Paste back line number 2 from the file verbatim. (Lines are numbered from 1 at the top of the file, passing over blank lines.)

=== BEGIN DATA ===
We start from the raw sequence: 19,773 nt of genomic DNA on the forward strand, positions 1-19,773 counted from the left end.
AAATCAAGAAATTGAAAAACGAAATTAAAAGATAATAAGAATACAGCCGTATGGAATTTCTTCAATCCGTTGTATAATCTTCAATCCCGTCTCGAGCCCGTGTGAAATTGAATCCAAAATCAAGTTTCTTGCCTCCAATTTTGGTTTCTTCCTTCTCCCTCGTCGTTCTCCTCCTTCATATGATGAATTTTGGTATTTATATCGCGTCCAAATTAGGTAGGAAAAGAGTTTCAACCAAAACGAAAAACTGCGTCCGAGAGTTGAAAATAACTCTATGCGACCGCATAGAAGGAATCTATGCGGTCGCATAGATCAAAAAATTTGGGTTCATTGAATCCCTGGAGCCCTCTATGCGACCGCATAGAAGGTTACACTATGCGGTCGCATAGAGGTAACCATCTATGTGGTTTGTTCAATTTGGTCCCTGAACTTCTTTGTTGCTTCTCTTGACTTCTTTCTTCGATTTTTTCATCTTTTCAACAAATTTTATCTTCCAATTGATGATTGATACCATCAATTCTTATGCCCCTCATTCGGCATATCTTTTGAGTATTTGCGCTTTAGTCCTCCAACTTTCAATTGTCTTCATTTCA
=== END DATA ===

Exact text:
AAATCAAGAAATTGAAAAACGAAATTAAAAGATAATAAGAATACAGCCGTATGGAATTTCTTCAATCCGTTGTATAATCTTCAATCCCGTCTCGAGCCCGTGTGAAATTGAATCCAAAATCAAGTTTCTTGCCTCCAATTTTGGTTTCTTCCTTCTCCCTCGTCGTTCTCCTCCTTCATATGATGAATTTTGGTATTTATATCGCGTCCAAATTAGGTAGGAAAAGAGTTTCAACCAAAACGAAAAACTGCGTCCGAGAGTTGAAAATAACTCTATGCGACCGCATAGAAGGAATCTATGCGGTCGCATAGATCAAAAAATTTGGGTTCATTGAATCCCTGGAGCCCTCTATGCGACCGCATAGAAGGTTACACTATGCGGTCGCATAGAGGTAACCATCTATGTGGTTTGTTCAATTTGGTCCCTGAACTTCTTTGTTGCTTCTCTTGACTTCTTTCTTCGATTTTTTCATCTTTTCAACAAATTTTATCTTCCAATTGATGATTGATACCATCAATTCTTATGCCCCTCATTCGGCATATCTTTTGAGTATTTGCGCTTTAGTCCTCCAACTTTCAATTGTCTTCATTTCA